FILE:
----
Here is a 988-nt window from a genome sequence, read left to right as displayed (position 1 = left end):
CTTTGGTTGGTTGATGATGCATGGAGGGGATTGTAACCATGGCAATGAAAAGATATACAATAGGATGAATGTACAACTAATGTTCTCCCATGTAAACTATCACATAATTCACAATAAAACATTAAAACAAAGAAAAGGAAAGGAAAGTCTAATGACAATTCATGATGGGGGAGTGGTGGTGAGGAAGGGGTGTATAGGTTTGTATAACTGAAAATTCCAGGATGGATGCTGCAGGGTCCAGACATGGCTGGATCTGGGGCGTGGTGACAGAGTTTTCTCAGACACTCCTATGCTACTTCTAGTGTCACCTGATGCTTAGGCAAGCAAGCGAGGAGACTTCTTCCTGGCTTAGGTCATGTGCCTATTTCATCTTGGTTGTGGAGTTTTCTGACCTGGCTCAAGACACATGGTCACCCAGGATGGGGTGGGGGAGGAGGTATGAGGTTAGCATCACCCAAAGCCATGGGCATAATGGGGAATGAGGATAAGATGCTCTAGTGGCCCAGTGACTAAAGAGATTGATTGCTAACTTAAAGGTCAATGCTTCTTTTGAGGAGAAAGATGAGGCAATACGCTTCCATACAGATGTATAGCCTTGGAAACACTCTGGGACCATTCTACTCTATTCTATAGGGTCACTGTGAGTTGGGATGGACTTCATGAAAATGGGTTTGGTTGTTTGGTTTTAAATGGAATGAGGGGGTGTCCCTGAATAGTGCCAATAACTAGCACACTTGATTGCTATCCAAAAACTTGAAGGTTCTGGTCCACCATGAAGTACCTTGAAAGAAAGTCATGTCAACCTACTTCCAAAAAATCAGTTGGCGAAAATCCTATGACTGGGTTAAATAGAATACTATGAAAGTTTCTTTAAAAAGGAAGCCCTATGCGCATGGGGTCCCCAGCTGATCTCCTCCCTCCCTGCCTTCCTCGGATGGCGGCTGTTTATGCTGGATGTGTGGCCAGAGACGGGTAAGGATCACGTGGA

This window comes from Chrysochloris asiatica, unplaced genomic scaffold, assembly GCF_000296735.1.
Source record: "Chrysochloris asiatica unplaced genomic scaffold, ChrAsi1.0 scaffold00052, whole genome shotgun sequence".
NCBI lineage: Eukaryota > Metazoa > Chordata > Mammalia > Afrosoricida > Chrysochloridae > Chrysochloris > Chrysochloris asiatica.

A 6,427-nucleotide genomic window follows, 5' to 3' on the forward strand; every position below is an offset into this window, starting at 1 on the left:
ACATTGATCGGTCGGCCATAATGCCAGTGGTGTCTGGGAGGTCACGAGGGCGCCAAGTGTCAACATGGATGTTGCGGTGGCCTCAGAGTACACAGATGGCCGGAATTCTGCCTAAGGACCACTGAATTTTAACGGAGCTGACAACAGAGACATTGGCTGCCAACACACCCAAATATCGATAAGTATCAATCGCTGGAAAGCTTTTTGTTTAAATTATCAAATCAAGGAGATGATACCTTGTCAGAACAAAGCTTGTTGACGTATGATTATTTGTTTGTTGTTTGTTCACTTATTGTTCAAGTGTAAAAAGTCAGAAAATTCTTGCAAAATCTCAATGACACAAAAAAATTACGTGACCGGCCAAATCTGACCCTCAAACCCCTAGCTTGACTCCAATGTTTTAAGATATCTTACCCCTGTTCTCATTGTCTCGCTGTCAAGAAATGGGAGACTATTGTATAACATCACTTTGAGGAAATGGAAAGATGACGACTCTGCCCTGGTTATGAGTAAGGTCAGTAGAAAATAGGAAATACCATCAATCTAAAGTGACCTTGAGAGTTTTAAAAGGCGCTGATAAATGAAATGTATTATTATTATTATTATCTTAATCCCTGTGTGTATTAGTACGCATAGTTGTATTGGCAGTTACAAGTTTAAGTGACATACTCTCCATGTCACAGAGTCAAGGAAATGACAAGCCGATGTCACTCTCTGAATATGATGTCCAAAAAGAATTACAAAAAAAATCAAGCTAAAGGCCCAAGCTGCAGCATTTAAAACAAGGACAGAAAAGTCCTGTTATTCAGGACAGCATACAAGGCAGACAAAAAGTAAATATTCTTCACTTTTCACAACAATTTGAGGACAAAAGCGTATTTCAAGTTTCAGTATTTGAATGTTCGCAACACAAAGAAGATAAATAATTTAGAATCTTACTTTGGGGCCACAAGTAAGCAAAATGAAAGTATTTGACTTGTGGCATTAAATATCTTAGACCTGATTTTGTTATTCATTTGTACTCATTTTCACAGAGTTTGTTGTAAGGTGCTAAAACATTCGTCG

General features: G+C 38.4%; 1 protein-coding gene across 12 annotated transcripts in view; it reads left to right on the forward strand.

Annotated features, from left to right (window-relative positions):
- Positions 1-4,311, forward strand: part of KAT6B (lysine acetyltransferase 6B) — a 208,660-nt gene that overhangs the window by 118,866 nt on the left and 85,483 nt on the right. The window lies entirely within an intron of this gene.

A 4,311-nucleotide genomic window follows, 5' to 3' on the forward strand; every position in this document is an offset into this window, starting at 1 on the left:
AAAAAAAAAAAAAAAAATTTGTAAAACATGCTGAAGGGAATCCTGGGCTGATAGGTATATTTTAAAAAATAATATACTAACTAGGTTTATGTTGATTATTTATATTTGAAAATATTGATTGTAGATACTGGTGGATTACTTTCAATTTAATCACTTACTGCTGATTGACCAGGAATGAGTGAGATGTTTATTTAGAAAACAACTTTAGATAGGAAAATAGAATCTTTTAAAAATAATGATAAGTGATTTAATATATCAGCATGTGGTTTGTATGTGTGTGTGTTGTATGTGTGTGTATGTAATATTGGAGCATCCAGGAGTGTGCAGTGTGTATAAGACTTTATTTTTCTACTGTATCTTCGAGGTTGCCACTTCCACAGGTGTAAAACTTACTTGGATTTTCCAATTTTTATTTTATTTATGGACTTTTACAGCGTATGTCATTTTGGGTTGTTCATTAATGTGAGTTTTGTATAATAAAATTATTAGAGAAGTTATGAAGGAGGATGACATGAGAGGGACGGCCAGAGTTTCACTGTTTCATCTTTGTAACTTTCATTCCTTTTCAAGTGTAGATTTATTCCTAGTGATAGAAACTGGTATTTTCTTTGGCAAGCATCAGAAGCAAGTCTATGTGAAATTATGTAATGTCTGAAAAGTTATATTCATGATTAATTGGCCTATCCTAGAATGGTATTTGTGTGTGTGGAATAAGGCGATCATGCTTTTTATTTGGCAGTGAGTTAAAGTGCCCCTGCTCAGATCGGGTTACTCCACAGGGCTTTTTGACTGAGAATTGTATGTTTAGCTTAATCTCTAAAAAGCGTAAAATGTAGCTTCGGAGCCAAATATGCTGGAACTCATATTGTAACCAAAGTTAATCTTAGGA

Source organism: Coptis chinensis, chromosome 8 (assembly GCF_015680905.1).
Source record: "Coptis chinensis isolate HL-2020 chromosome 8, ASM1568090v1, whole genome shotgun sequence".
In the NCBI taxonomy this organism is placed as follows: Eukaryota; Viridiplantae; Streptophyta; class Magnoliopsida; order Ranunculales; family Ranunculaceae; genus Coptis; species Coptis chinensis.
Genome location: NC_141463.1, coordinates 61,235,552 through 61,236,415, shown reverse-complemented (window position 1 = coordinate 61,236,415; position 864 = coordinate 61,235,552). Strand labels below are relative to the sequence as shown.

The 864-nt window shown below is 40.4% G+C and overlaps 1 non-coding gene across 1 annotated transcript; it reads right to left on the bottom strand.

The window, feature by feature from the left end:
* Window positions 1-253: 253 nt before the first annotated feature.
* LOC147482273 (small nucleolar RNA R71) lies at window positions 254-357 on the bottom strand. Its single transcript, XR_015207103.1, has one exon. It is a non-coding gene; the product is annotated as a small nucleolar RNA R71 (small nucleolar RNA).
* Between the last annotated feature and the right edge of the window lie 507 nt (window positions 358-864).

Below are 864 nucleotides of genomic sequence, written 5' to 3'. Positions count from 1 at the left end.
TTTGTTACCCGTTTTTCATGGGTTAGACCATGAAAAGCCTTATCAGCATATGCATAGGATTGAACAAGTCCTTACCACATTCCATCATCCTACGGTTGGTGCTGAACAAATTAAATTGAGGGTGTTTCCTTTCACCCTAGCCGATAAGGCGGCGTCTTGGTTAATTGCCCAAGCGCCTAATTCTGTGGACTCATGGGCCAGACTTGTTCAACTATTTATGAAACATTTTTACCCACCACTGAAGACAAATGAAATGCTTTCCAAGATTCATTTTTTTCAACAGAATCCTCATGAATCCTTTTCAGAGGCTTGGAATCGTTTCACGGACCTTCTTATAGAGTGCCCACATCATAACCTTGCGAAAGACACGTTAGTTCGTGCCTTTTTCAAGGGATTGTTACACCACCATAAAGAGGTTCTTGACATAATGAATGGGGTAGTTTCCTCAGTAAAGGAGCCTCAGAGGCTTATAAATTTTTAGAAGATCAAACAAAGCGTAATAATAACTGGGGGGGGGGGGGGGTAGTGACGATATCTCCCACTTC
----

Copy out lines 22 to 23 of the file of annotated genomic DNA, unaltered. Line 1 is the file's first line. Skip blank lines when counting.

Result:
Below are 864 nucleotides of genomic sequence, written 5' to 3'. Positions count from 1 at the left end.
TTTGTTACCCGTTTTTCATGGGTTAGACCATGAAAAGCCTTATCAGCATATGCATAGGATTGAACAAGTCCTTACCACATTCCATCATCCTACGGTTGGTGCTGAACAAATTAAATTGAGGGTGTTTCCTTTCACCCTAGCCGATAAGGCGGCGTCTTGGTTAATTGCCCAAGCGCCTAATTCTGTGGACTCATGGGCCAGACTTGTTCAACTATTTATGAAACATTTTTACCCACCACTGAAGACAAATGAAATGCTTTCCAAGATTCATTTTTTTCAACAGAATCCTCATGAATCCTTTTCAGAGGCTTGGAATCGTTTCACGGACCTTCTTATAGAGTGCCCACATCATAACCTTGCGAAAGACACGTTAGTTCGTGCCTTTTTCAAGGGATTGTTACACCACCATAAAGAGGTTCTTGACATAATGAATGGGGTAGTTTCCTCAGTAAAGGAGCCTCAGAGGCTTATAAATTTTTAGAAGATCAAACAAAGCGTAATAATAACTGGGGGGGGGGGGGGGTAGTGACGATATCTCCCACTTC